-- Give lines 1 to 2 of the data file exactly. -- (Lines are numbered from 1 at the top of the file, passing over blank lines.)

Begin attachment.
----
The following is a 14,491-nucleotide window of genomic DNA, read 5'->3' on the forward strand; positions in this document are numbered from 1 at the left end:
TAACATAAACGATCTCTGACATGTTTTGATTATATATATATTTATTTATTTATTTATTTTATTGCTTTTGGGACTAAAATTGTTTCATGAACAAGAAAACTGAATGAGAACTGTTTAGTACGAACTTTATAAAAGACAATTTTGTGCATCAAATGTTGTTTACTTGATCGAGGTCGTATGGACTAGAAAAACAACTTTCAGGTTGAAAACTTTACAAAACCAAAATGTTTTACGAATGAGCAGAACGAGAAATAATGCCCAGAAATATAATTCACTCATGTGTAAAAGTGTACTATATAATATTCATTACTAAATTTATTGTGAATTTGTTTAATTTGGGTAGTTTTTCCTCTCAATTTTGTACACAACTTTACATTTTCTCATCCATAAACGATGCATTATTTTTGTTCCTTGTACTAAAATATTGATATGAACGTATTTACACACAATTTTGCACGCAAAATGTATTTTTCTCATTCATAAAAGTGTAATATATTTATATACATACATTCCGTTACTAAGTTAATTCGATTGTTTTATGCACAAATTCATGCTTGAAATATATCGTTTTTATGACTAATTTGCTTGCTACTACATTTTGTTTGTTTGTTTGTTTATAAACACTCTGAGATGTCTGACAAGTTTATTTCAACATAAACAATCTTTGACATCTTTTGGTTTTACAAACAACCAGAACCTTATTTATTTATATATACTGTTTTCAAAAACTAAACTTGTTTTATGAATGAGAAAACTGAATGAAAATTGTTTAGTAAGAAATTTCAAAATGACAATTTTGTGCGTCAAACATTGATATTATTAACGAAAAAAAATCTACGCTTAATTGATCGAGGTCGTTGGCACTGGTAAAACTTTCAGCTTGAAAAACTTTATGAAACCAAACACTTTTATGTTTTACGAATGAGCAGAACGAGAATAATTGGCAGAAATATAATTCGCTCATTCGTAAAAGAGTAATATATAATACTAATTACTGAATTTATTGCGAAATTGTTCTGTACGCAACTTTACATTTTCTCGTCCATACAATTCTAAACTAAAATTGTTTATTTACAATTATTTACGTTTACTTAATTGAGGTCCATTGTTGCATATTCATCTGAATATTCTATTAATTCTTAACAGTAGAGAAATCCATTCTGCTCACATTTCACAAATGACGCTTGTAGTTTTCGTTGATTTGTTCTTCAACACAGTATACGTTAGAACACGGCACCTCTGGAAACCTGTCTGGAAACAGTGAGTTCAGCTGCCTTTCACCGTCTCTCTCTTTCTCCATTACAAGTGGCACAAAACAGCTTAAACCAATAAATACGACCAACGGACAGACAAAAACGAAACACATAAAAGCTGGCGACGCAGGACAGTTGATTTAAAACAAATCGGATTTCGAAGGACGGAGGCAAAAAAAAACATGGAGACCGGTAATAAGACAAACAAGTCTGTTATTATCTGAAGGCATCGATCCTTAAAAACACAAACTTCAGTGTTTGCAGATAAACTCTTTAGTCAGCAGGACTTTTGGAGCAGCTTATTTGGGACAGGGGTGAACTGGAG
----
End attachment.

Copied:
The following is a 14,491-nucleotide window of genomic DNA, read 5'->3' on the forward strand; positions in this document are numbered from 1 at the left end:
TAACATAAACGATCTCTGACATGTTTTGATTATATATATATTTATTTATTTATTTATTTTATTGCTTTTGGGACTAAAATTGTTTCATGAACAAGAAAACTGAATGAGAACTGTTTAGTACGAACTTTATAAAAGACAATTTTGTGCATCAAATGTTGTTTACTTGATCGAGGTCGTATGGACTAGAAAAACAACTTTCAGGTTGAAAACTTTACAAAACCAAAATGTTTTACGAATGAGCAGAACGAGAAATAATGCCCAGAAATATAATTCACTCATGTGTAAAAGTGTACTATATAATATTCATTACTAAATTTATTGTGAATTTGTTTAATTTGGGTAGTTTTTCCTCTCAATTTTGTACACAACTTTACATTTTCTCATCCATAAACGATGCATTATTTTTGTTCCTTGTACTAAAATATTGATATGAACGTATTTACACACAATTTTGCACGCAAAATGTATTTTTCTCATTCATAAAAGTGTAATATATTTATATACATACATTCCGTTACTAAGTTAATTCGATTGTTTTATGCACAAATTCATGCTTGAAATATATCGTTTTTATGACTAATTTGCTTGCTACTACATTTTGTTTGTTTGTTTGTTTATAAACACTCTGAGATGTCTGACAAGTTTATTTCAACATAAACAATCTTTGACATCTTTTGGTTTTACAAACAACCAGAACCTTATTTATTTATATATACTGTTTTCAAAAACTAAACTTGTTTTATGAATGAGAAAACTGAATGAAAATTGTTTAGTAAGAAATTTCAAAATGACAATTTTGTGCGTCAAACATTGATATTATTAACGAAAAAAAATCTACGCTTAATTGATCGAGGTCGTTGGCACTGGTAAAACTTTCAGCTTGAAAAACTTTATGAAACCAAACACTTTTATGTTTTACGAATGAGCAGAACGAGAATAATTGGCAGAAATATAATTCGCTCATTCGTAAAAGAGTAATATATAATACTAATTACTGAATTTATTGCGAAATTGTTCTGTACGCAACTTTACATTTTCTCGTCCATACAATTCTAAACTAAAATTGTTTATTTACAATTATTTACGTTTACTTAATTGAGGTCCATTGTTGCATATTCATCTGAATATTCTATTAATTCTTAACAGTAGAGAAATCCATTCTGCTCACATTTCACAAATGACGCTTGTAGTTTTCGTTGATTTGTTCTTCAACACAGTATACGTTAGAACACGGCACCTCTGGAAACCTGTCTGGAAACAGTGAGTTCAGCTGCCTTTCACCGTCTCTCTCTTTCTCCATTACAAGTGGCACAAAACAGCTTAAACCAATAAATACGACCAACGGACAGACAAAAACGAAACACATAAAAGCTGGCGACGCAGGACAGTTGATTTAAAACAAATCGGATTTCGAAGGACGGAGGCAAAAAAAAACATGGAGACCGGTAATAAGACAAACAAGTCTGTTATTATCTGAAGGCATCGATCCTTAAAAACACAAACTTCAGTGTTTGCAGATAAACTCTTTAGTCAGCAGGACTTTTGGAGCAGCTTATTTGGGACAGGGGTGAACTGGAG